'Project Blue Book' season 1 episode 6: Are the 'green fireballs' meteors or is the UFO investigation getting murkier?
The new episode of Project Blue Book aims at debunking 'The Green Fireballs', but if you though those were mere meteors, we've got news for you!
Spoiler alert for 'Project Blue Book' season 1 episode 6: 'The Green Fireballs'
History's ongoing series 'Project Blue Book' has managed to garner a wide fanbase and ample rave reviews for mingling facts with nuanced fiction revolving around the titular real-life investigation that went on in the 50s. Following the story of Dr. J Allen Hynek (played by Aidan Gillen on the show), the series centers around the sudden uprising in reports of mysterious alien and UFO sightings that had gone on around the Washington DC area, and with each episode, viewers are treated to a real-life incident surrounding the investigation primarily undertaken by the US Air Force. This week it was time for 'The Green Fireballs', a 1948 phenomenon in New Mexico after multiple sightings of "flying green lights" were reported.
Soon the incident was debunked as celestial bodies and it was later documented that there was no such sighting recorded but something tells us these lights couldn't have been just meteors.
History's archives note the sightings' reports saying that the first time anything of the sort was noticed, it was by two different plane crews, with one of them even having to swerve the plane around as the green fireball seemed to come directly at the plane. One of the pilots later described the incident saying: "Take a soft ball and paint it with some kind of fluorescent paint that will glow a bright green in the dark… Then have someone take the ball out about 100 feet in front of you and about 10 feet above you. Have him throw the ball right at your face, as hard as he can throw it. That’s what a green fireball looks like."
The easy deduction from the sightings would be meteors, and that's what most experts deduced at the time, but there are pretty solid arguments stating why those weren't exactly meteors. First of all, it is the fact that meteors cannot change course, and neither are they bright green in appearance when seen from the Earth or even somewhere in flying periphery of the object. At the same time the now declassified files of the titular investigation, as revealed by History, states that "when a crew of intelligence officers, led by Dr. Lincoln LaPaz, head of the University of New Mexico’s Institute of Meteoritics, plotted the fireball’s flight path and scoured the area a meteorite would have hit, they found nothing—no meteor fragments, no debris, no craters, no evidence of fire."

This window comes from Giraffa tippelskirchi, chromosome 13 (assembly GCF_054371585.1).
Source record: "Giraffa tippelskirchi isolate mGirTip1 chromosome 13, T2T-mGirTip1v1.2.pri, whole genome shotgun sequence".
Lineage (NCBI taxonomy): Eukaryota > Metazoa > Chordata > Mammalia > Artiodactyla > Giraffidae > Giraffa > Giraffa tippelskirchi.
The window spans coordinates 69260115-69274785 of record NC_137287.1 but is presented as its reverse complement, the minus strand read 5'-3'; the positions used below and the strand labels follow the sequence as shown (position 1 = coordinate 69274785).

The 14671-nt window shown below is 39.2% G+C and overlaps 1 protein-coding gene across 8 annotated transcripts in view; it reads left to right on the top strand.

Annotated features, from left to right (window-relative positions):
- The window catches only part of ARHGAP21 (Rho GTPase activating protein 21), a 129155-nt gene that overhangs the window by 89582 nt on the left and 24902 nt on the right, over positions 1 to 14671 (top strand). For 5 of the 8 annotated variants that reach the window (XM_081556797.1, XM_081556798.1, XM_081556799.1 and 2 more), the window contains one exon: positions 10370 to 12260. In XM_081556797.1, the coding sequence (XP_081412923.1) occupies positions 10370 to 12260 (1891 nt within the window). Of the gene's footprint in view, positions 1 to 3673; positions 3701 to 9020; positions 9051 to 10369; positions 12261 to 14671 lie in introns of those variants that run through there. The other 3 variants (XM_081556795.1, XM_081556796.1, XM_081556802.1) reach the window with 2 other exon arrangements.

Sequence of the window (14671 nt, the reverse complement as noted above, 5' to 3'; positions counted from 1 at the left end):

So how can one explain what went on with these 'will-o'-the-wisp' randomly appearing in the night at around 2 am? From ionized ball lightings to Civil War spacecraft and nuclear fallout debris from the Second World War that had happened not so long ago, speculation and panic were rife with several of these different types of mysterious sightings in the sky going on at the same time. Physicist Dr. Stephen Hughes wrote in a paper that "sometimes when something shoots through the atmosphere, like a meteor, it could be creating a conductive pathway from the ionosphere—a whole ocean of plasma above the Earth—down to the ground. The air becomes electrified.” And this could have led to the oxygen getting ionized, thus inducing the green light.
At the same time, Edward J. Ruppelt, director of the U.S. Air Force Project Blue Book UFO investigations, and the same man on whom the current show's character Michael Malarkey (Michael Quinn) is loosely based on, wrote in his book 'The Report on Unidentified Flying Objects' (1953) that these balls were actually extraterrestrial probes by the US enemy, Russia, and were "projected into our atmosphere from a 'spaceship' hovering several hundred miles above the Earth."
Till date, much along the lines of History's 'Project Blue Book' showing Dr. Hynek trying to divulge the mystery behind these green fireballs, no conclusion has been found on the sightings from 1948; but at the same time, passing off the fireballs as mere meteors would definitely be wrong too!
'Project blue Book' airs on Tuesdays at 10/9c only on History.